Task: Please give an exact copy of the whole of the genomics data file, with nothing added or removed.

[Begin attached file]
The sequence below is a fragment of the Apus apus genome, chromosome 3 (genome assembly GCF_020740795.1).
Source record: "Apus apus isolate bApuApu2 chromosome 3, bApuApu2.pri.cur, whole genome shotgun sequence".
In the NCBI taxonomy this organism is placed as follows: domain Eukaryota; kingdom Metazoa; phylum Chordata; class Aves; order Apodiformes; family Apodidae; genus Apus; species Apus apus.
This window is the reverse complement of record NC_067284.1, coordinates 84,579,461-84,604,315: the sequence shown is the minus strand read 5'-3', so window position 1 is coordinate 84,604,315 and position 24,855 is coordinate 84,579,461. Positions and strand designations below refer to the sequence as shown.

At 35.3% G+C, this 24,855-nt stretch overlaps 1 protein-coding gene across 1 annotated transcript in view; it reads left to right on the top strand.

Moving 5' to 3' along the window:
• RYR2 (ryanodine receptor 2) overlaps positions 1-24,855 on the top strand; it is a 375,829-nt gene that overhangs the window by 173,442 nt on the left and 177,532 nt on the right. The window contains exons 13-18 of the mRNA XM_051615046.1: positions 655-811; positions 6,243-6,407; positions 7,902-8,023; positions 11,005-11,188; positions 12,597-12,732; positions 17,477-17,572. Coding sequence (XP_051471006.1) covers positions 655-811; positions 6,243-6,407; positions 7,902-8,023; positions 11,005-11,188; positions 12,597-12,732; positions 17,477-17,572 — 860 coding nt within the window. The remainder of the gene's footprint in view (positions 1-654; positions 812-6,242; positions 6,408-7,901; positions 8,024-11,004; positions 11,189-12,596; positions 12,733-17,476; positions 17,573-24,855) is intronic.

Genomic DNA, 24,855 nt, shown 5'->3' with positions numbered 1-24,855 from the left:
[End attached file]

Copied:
The sequence below is a fragment of the Apus apus genome, chromosome 3 (genome assembly GCF_020740795.1).
Source record: "Apus apus isolate bApuApu2 chromosome 3, bApuApu2.pri.cur, whole genome shotgun sequence".
In the NCBI taxonomy this organism is placed as follows: domain Eukaryota; kingdom Metazoa; phylum Chordata; class Aves; order Apodiformes; family Apodidae; genus Apus; species Apus apus.
This window is the reverse complement of record NC_067284.1, coordinates 84,579,461-84,604,315: the sequence shown is the minus strand read 5'-3', so window position 1 is coordinate 84,604,315 and position 24,855 is coordinate 84,579,461. Positions and strand designations below refer to the sequence as shown.

At 35.3% G+C, this 24,855-nt stretch overlaps 1 protein-coding gene across 1 annotated transcript in view; it reads left to right on the top strand.

Moving 5' to 3' along the window:
• RYR2 (ryanodine receptor 2) overlaps positions 1-24,855 on the top strand; it is a 375,829-nt gene that overhangs the window by 173,442 nt on the left and 177,532 nt on the right. The window contains exons 13-18 of the mRNA XM_051615046.1: positions 655-811; positions 6,243-6,407; positions 7,902-8,023; positions 11,005-11,188; positions 12,597-12,732; positions 17,477-17,572. Coding sequence (XP_051471006.1) covers positions 655-811; positions 6,243-6,407; positions 7,902-8,023; positions 11,005-11,188; positions 12,597-12,732; positions 17,477-17,572 — 860 coding nt within the window. The remainder of the gene's footprint in view (positions 1-654; positions 812-6,242; positions 6,408-7,901; positions 8,024-11,004; positions 11,189-12,596; positions 12,733-17,476; positions 17,573-24,855) is intronic.

Genomic DNA, 24,855 nt, shown 5'->3' with positions numbered 1-24,855 from the left: